The catalogue of abuses is so long, it borders on the unbelievalbe. So, too, does the record of government inaction. State health officials, Brown says, received reliable reports of chemical barrels rotting on a huge dump in Montague, Michigan. They did not visit the site until seven months later; when they did, they found 20,000 barrels, many of them recent arrivals. In 1976, Ohio officials discovered thousands of barrels of toxins leaking into a drainage ditch in the town of Deerfield. They called for advice from the Environmental Protection Agency. EPA's regional office refused to so much as come and inspect the site; it did, however, send a letter helpfully explaining the Ohio's request for assistance had been poorly worded.

In narrating these curel insults to the earth, Brown tends to dwell on the anguished reactions of those living nearby the sites. While each person's story is of value, once you've read the first few, the rest are pretty much fill-in-the-blank. The constant repetition of fear and frustration serves only to chill the reader.

When the book finally addresses public policy, it shows well that government's refusal to act against industry (or even abandoned dumps) is in some ways more venal than the dumps themselves. Almost four years ago, a law giving EPA control over toxic wastes was passed. The agency still hasn't issued all the regulations needed to give the law, meaning. (Brown might have mentioned, for instance, that while the EPA bureau charged with writing the regulations was defying a court order to produce them, it effectively suspended work for six months to "reorganize."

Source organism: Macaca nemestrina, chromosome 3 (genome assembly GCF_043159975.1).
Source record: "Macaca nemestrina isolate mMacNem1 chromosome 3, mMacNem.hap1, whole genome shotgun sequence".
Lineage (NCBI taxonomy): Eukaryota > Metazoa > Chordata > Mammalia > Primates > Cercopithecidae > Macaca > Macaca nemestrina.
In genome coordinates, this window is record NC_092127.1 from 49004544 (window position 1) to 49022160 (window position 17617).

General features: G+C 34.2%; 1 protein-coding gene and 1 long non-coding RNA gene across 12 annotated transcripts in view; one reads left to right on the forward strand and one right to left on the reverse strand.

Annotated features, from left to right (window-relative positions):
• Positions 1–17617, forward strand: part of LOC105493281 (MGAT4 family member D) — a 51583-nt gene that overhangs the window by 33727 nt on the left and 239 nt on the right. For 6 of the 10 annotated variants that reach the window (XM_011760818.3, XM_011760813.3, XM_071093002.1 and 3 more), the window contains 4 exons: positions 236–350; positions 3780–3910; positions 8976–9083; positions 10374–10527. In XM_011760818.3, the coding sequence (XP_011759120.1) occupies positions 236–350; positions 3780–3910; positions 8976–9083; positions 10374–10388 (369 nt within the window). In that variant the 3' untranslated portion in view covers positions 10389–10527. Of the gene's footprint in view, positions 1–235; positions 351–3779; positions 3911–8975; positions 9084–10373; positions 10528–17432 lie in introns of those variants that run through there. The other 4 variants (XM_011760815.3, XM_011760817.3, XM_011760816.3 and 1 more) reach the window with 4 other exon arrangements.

One reason chemical disposal seldom excited interest before Love Canal was that it is a long-term threat, not an immediate problem like spilling a vial of hydrochloric acid in your lap. Technology has learned to assemble chemicals like dioxin that are so toxic just a few molecules of them can cause illness. Yet the earth is vast; even with such potent agents, it takes decades to spread enough toxins into the air and water for a visible effect to show up. The subtle damage of chemical poisoning is sometimes not immediately clear even to the victim; by the time toxicity is obvious, it's too late.

Brown's most valuable contribution is his elaboration of the extremely subtle nature of the impact on our bodies of these unopposed intruders. In doing so, he finally explains what I call the Fly Corpse Factor. It's this: If we're being force-fed deadly chemicals, why aren't we dropping like flies? Where are the fly corpses? But Brown shows, through repeated examples of persons forced to live near-toxic waste sites, that the human body is not weak, merely delicate. The trace doses of toxins escaping into our environment are seldom enough to kill. What they do, as Brown points out, is slowly to drive the body haywire. That is, to cause cancer.